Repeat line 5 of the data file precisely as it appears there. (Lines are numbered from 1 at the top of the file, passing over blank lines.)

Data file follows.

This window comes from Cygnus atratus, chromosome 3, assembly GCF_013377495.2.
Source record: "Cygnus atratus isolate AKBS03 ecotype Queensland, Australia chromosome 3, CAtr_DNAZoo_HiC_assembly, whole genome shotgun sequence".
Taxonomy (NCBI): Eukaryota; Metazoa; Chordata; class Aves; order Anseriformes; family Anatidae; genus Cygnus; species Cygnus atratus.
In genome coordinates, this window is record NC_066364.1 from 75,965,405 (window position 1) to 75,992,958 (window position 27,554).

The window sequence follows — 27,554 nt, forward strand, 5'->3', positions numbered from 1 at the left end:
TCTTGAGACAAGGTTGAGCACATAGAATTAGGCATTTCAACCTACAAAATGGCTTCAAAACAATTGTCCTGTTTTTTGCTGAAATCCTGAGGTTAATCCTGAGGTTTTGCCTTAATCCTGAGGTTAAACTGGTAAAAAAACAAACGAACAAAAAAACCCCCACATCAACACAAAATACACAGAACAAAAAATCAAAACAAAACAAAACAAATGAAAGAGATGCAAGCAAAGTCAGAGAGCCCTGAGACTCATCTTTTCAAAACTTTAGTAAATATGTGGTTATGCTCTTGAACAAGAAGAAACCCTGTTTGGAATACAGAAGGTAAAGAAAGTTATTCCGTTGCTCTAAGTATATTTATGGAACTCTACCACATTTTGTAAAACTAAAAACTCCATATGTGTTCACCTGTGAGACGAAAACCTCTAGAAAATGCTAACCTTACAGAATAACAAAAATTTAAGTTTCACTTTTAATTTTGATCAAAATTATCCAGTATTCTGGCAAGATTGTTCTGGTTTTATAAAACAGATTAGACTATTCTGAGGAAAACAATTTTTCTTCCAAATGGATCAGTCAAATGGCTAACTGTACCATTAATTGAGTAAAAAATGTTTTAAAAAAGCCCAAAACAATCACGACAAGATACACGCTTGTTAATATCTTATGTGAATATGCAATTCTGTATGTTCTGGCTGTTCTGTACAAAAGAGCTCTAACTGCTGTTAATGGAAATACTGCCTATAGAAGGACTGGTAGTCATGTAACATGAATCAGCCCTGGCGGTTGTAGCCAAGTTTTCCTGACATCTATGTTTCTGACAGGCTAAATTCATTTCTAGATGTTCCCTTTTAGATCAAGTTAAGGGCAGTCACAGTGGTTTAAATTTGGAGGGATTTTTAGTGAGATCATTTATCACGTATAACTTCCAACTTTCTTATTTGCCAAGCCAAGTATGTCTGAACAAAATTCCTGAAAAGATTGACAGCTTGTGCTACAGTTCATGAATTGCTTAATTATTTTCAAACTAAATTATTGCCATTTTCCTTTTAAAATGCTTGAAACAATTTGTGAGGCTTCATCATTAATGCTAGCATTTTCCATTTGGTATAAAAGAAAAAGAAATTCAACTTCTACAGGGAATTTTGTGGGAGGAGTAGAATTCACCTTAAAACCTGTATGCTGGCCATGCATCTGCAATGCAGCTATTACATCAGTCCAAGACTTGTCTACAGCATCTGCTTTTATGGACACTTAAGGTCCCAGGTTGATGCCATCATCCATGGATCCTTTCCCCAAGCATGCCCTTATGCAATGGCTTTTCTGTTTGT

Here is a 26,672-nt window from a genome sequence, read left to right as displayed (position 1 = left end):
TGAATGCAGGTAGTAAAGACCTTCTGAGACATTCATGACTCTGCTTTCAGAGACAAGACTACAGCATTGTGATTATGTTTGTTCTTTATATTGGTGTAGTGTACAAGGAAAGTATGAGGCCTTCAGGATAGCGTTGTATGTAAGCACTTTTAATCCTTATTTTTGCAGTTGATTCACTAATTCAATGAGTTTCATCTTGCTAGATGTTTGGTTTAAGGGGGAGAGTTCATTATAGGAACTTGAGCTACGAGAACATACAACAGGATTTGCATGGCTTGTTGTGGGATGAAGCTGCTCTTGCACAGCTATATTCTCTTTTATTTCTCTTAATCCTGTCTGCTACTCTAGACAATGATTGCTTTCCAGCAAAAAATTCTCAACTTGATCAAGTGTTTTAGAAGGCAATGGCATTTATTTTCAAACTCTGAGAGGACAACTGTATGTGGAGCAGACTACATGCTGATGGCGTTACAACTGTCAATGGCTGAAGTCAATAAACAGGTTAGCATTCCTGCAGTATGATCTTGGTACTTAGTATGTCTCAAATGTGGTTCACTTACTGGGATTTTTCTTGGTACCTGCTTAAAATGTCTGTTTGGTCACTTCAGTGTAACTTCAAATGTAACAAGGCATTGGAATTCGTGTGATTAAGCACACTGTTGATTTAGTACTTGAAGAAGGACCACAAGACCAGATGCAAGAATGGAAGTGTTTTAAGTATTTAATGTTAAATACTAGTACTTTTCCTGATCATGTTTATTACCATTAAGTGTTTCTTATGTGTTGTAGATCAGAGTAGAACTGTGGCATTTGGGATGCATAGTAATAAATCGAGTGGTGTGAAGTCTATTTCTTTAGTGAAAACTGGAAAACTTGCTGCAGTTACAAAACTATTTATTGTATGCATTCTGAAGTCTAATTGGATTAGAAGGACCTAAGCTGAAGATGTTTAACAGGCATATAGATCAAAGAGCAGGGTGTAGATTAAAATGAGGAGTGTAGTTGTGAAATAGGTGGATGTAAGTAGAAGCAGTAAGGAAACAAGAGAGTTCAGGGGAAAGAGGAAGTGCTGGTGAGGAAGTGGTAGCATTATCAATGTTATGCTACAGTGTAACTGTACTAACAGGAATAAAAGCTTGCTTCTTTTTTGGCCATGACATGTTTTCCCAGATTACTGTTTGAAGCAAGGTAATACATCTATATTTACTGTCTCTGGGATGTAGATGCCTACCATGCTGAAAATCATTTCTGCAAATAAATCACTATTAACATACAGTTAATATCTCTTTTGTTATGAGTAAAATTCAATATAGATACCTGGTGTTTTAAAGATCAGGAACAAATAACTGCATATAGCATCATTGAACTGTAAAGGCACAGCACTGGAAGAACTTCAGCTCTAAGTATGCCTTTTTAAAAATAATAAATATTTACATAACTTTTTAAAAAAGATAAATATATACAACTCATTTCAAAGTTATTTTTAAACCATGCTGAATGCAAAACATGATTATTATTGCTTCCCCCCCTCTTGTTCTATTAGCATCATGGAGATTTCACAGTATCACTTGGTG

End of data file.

The window sequence follows — 27,554 nt, forward strand, 5'->3', positions numbered from 1 at the left end: